Generally speaking, character evidence is inadmissible to prove conduct on a specified occasion. Evidence Code § 1101(a). Character evidence is defined as “evidence of a person’s propensity or tendency to act in a certain way under certain circumstances.” People v. McAlpin (1991) 53 Cal.3d 1289, 1305, 283 Cal. Rptr. 382, 391.
However, when a person is accused of an act of domestic violence (or murder, depending upon the defendant’s relationship to the victim), evidence of the commission of other domestic violence is not made inadmissible by Evidence Code § 1101(a)(1); People v. Jennings (2000) 81 Cal. App. 4th 1301, 1310, 97 Cal.Rptr.2d 727, 734. Evidence Code § 1109(a)(1).
Likewise, the prosecution may admit evidence of uncharged acts of elder or dependent person abuse in a prosecution for elder or dependent person abuse under Evidence Code § 1109(a)(1) and evidence of uncharged acts of child abuse in a prosecution for child abuse (Penal Code § 273d) under Evidence Code § 1109(a)(3).
However, an act of domestic violence, elder or dependent person abuse or child abuse occurring more than ten years before the charged offense is inadmissible unless admission of such evidence is determined to be in the interest of justice. Evidence Code § 1109(e).
To determine the interest of justice, a judge must weigh the probative value of a prior conviction against its prejudicial impact and preclude its use to impeach the defendant if the risk of prejudice outweighs any probative value. Evidence Code § 352; People v. Collins (1986) 42 Cal.3d 378, 389.
Among the nonexclusive factors that a judge may consider in exercising its discretion to exclude evidence are whether the prior conviction is near or remote in time to the present offense, whether the prior conviction is for conduct similar to the present offense, and whether impeachment will affect the defendant’s decision to testify. People v. Beagle (1972) 6 Cal.3d 441, 453.
Defendant can also argue that the evidence of prior domestic violence, elder abuse or child abuse is weak, admitting it will cause undue consumption of time, will mislead the jury or create a substantial danger of under prejudice. This is the first ground under which to exclude such prior evidence.
Second, defendant can ask the judge to exclude the evidence if the prosecution failed to give the defense notice of its intent to introduce other crimes evidence under Evidence Code § 1109.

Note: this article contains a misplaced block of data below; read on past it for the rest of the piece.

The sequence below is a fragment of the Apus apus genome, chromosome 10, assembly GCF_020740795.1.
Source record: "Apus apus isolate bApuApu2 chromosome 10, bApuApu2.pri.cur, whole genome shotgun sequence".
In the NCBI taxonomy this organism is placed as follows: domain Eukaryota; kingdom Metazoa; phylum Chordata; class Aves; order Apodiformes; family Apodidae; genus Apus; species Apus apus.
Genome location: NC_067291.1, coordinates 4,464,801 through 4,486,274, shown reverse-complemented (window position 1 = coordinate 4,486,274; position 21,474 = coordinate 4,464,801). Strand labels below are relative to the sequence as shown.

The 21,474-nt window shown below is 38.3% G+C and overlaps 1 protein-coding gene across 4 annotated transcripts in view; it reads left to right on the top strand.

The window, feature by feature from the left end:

A motion in limine by defendant is the proper way to ask for an order excluding such prior bad acts or prior conviction evidence. The court in which a case is pending that charges a prior conviction is the proper place to raise a challenge to the prior. People v. Sumstine (1984) 36 Cal.3d 909, 914 (challenging the prior is often called a “Sumstine motion”).
Third, one can argue if true, that a prior conviction by a guilty plea is not constitutionally valid unless the record affirmatively shows that it was voluntary and intelligent under the totality of the circumstances. People v. Howard (1992) 1 Cal.4th 1132, 1175.
When a defendant has raised the constitutional validity of a prior conviction, “the court shall, prior to trial, hold a hearing outside the presence of the jury in order to determine the constitutional validity of the charged prior or priors in issue.” People v. Coffey (1967) 67 Cal.2d 204, 217.
Defendant bears the burden of proving the constitutional invalidity of the prior conviction by a preponderance of the evidence. People v. Curl (2009) 26 Cal.4th 339, 351. However, defendant cannot rely solely on a silent record to establish a violation of any Boykin-Tahl rights (advisement regarding the direct consequences of a plea). Instead, defendant must affirmatively allege, i.e. through a signed declaration under penalty of perjury, that she was not aware of the rights at the time the plea was entered. Defendant must also allege that he or she would not have pled guilty had he or she been aware of such rights. People v. Cooper (1992) 7 Cal.App.4th 593, 597.
It is important to note that defendant cannot attack the validity of a prior plea on the ground of ineffective assistance of counsel (IAC), as distinguished from violation of the right to be represented by counsel, in the prior proceeding. Custis v. U.S. (1994) 511 U.S. 485, 114 S. Ct. 1732, Garcia v. Superior Court (1997) 14 Cal.4th 953.
The trial court “shall strike from the accusatory pleading any prior conviction found by constitutionally invalid.” People v. Coffey, supra. This would thus prevent such evidence from being admitted for the jury to consider.